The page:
RIAA Says Copyright Filters Could Be Put In Anti-Virus Software

from the anyone-else-have-to-save-the-industry? dept

It's been fairly amazing to watch the entertainment industry act as if every other industry is responsible for protecting its obsolete business model. Amazingly, it's been successful in convincing AT&T that this makes sense, despite the fact that doing so will almost certainly do more harm to AT&T. However, to its credit, Cary Sherman of the RIAA has said he doesn't think that ISPs should be forced by law to provide these filters. Instead, however, it looks like he's trying to convince other industries to step up and help the entertainment industry as well. His latest, as pointed out by Broadband Reports, is that one possibility would be for anti-spyware/anti-malware applications to also watch for the transfer of unauthorized copyright material. Sherman suggests that this would be one way to get around the question of people simply encrypting traffic to avoid ISP filters. What's not entirely clear, however, is why security firms would ever want to do such a thing, as it would almost certainly annoy their customers to no end.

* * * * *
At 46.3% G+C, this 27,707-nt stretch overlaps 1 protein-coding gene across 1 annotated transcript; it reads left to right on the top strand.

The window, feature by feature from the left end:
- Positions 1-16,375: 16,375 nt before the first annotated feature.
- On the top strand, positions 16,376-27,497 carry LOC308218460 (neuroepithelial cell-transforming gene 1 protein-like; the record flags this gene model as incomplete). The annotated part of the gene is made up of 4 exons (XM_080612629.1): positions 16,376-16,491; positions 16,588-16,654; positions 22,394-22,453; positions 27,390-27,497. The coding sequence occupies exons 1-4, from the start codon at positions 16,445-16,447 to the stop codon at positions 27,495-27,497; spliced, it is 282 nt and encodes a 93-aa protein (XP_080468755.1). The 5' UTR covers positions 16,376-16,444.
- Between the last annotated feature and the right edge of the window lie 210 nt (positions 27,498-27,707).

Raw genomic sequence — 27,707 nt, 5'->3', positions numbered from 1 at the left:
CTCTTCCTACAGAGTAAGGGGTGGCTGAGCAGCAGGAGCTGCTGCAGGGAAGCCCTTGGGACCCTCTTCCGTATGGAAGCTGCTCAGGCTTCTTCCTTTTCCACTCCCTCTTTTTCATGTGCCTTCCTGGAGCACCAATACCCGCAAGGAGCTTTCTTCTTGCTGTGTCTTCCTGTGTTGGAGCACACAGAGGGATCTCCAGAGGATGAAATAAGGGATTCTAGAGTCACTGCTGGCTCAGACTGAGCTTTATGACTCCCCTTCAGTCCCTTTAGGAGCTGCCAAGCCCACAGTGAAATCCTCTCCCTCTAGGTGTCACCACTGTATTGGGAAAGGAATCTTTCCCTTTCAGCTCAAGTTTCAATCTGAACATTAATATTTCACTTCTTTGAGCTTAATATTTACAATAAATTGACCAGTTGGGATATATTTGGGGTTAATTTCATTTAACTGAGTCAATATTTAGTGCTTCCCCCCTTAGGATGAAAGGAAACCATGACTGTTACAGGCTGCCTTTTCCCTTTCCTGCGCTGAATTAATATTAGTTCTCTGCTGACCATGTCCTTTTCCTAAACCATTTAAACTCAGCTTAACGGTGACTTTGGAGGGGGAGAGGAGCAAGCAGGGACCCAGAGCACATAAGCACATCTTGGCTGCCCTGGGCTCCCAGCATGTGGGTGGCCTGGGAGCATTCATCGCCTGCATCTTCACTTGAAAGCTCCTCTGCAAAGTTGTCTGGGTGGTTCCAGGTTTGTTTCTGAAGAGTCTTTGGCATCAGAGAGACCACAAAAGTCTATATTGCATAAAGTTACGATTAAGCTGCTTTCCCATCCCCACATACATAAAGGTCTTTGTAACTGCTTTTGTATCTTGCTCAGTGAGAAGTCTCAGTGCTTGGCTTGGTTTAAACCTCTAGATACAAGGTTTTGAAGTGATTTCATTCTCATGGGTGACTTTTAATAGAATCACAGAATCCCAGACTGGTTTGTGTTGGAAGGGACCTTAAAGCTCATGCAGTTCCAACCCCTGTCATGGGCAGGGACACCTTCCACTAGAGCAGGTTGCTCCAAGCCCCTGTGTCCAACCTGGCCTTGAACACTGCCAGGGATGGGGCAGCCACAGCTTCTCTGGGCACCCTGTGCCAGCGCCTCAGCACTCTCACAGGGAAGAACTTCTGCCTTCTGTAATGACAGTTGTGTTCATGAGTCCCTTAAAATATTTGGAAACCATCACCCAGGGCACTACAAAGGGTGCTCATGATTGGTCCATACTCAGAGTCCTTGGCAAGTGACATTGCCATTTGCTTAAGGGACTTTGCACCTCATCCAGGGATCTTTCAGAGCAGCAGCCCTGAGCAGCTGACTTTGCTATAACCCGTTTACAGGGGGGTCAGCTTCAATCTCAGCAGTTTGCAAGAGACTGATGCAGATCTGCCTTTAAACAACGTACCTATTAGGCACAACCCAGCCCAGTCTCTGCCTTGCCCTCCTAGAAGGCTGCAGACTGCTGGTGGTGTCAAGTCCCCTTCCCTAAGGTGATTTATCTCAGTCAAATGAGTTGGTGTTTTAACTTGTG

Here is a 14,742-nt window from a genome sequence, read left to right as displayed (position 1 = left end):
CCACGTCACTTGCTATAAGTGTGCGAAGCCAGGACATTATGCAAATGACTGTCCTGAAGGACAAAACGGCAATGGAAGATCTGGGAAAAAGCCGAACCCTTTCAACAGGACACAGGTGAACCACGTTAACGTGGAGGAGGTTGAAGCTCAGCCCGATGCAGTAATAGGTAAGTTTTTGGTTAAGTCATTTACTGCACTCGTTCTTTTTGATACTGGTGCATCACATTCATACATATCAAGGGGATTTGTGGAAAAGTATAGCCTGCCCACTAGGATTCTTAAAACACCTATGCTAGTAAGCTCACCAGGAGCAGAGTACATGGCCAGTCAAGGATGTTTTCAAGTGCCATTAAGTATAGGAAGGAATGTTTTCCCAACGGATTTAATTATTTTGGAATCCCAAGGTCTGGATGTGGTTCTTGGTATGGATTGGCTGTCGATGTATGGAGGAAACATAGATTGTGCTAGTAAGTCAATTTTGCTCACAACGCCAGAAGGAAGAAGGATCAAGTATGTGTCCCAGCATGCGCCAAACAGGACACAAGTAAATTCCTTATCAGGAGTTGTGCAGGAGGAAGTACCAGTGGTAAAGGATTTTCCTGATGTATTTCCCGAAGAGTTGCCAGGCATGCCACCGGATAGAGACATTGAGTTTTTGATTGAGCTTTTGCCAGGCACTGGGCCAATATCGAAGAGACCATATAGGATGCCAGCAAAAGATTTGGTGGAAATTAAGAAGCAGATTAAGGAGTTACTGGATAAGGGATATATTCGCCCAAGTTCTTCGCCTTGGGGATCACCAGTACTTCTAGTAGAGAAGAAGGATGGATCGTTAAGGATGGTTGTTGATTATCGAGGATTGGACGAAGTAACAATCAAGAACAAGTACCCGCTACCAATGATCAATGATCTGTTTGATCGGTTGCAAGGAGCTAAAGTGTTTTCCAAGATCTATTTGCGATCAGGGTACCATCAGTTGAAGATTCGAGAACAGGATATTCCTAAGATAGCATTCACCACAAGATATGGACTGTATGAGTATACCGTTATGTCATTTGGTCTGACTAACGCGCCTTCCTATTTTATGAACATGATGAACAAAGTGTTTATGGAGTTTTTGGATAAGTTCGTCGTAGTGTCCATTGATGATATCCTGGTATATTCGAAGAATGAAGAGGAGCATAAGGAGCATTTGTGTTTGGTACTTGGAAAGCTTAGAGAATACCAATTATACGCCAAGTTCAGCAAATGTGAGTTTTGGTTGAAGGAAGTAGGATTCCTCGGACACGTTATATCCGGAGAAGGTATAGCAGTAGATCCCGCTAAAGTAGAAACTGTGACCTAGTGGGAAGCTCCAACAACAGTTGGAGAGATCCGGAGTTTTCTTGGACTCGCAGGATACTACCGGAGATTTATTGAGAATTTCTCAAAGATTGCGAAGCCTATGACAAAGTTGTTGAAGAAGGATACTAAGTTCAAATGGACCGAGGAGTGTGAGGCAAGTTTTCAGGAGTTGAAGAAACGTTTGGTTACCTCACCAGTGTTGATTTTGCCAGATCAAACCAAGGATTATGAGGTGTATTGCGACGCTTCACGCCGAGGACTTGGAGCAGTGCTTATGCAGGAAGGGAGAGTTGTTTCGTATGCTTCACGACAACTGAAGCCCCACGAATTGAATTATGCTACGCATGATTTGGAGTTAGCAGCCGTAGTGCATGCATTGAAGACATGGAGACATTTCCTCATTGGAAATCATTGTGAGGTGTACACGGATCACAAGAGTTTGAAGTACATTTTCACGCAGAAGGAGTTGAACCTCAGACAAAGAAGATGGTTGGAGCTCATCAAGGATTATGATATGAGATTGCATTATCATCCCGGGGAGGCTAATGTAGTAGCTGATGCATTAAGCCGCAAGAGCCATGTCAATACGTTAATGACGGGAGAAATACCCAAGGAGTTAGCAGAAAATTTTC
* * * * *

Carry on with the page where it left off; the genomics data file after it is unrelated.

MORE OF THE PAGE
Filed Under: anti-virus, filters, riaa
Companies: riaa

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  1. identicon
    Josh, 8 Feb 2008 @ 10:37am

    Computer security folks already have a hard enough time getting rid of malware infested botnets. Now RIAA wants to make them worse by getting people to turn off their antivirus programs. Stupendous idea. There are a few possibilities here.
    1) All antivirus providers say "No way, we don't call out customers criminals."
    2) Some antivirus providers do what the RIAA asks and lose massive market share.
    2a) Some antivirus providers do what RIAA wants, make their software perfect so it gives no false positives, and everyone sharing media turns their antivirus off and gets infected.
    2b) Some antivirus providers do what RIAA wants and people doing legal file transfers hit so many false positives that they have to turn off their antivirus, and get infected.

    Of course, if everyone turns off their antivirus, no one will notice the return of DRM rootkits on CDs and DVDs.

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